Supreme Court rebuffs bid to expand legal protections for gun silencers

Supreme Court rebuffs bid to expand legal protections for gun silencers

Gun Rights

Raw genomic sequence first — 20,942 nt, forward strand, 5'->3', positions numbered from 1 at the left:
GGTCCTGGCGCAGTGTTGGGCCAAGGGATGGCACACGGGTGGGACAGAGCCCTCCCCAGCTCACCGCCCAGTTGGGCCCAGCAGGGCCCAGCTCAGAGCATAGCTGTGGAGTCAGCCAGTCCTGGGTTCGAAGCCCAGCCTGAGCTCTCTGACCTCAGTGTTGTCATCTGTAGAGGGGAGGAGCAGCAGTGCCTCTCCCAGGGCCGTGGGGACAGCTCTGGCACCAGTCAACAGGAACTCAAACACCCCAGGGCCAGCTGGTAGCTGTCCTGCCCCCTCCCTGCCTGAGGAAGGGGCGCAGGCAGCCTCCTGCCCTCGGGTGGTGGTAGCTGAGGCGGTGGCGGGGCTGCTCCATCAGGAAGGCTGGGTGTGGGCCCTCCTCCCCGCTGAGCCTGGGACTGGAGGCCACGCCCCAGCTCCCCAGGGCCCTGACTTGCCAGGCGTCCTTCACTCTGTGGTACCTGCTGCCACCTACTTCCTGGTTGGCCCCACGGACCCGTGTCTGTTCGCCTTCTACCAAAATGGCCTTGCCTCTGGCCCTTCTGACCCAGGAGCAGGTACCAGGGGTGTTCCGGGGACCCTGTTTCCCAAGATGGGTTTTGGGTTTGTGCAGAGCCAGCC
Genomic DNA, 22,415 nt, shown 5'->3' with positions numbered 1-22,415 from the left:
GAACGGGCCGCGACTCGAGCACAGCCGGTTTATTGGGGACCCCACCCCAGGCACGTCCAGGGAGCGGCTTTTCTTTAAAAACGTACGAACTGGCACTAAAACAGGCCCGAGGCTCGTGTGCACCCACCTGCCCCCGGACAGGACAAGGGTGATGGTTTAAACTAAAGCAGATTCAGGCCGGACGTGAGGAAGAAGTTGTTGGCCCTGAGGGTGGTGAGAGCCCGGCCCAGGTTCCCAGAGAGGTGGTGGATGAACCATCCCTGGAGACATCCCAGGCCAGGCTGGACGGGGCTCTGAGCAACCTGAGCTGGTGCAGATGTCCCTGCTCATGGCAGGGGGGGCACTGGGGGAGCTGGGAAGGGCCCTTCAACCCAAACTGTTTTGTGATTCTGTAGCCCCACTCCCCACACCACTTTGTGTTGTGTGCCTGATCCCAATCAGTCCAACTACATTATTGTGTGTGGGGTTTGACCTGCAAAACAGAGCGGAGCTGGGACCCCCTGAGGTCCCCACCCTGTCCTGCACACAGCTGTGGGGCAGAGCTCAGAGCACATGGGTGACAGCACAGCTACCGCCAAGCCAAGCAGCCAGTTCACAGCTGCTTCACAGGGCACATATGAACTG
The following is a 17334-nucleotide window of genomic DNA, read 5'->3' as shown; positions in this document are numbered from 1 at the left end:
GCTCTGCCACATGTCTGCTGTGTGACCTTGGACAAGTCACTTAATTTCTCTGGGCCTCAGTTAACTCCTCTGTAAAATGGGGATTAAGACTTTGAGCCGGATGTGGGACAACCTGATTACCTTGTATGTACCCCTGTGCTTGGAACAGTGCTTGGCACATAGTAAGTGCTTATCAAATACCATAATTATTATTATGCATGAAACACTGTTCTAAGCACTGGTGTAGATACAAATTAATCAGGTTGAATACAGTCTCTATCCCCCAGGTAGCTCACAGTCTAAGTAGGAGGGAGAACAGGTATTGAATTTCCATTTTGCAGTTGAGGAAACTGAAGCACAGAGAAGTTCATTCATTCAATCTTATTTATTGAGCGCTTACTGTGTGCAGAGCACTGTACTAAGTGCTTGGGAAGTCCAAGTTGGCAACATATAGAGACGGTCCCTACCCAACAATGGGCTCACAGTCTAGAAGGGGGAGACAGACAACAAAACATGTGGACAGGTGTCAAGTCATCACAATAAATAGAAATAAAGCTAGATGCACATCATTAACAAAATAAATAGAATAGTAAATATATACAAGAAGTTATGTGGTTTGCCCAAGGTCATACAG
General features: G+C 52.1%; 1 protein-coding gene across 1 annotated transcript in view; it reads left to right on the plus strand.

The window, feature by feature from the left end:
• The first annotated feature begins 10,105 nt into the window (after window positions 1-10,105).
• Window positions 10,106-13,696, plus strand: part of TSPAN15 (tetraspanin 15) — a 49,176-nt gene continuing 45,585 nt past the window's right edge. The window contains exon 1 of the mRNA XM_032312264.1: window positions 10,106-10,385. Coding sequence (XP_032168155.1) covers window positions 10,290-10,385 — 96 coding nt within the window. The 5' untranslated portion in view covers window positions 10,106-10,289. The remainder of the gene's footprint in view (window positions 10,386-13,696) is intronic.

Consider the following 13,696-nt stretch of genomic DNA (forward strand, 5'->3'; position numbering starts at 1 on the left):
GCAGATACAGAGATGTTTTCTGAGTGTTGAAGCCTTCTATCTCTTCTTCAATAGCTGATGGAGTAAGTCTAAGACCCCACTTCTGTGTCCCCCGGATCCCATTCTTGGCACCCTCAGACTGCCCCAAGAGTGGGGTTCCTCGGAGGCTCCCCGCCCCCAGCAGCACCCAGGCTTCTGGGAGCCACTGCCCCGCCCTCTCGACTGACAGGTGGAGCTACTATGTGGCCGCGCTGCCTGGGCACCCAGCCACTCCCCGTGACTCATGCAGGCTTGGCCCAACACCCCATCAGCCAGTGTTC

WASHINGTON (Reuters) – The U.S. Supreme Court on Monday turned away a bid to widen legal protections for gun silencers in a case involving two Kansas men convicted for failing to register the devices as required by federal law, as the justices again sidestepped a chance to rule on the scope of the right to bear arms. FILE PHOTO: SilencerCo CEO Joshua Waldron shows guns with suppressors in West Valley City, Utah February 23, 2016. REUTERS/Jim Urquhart/File Photo The justices declined to hear appeals by the two men, Shane Cox and Jeremy Kettler, and left in place their convictions in cases brought by federal prosecutors. The men had asked the court to decide whether silencers – muzzle attachments that suppress the sound of a gunshot – are covered by the U.S. Constitution’s Second Amendment, which protects the right to keep and bear arms. The court’s action came in the aftermath of a May 31 mass shooting in the Virginia coastal city of Virginia Beach in which a gunman who killed 12 people used weapons including a handgun equipped with a silencer. President Donald Trump, a Republican with a close relationship to the National Rifle Association pro-gun lobby, said in an interview aired on June 5 that he does not like silencers and would be open to considering banning the devices. His administration this year imposed a ban on “bump stock” attachments that enable semi-automatic weapons to be fired rapidly, with the Supreme Court in March permitting the policy to […]

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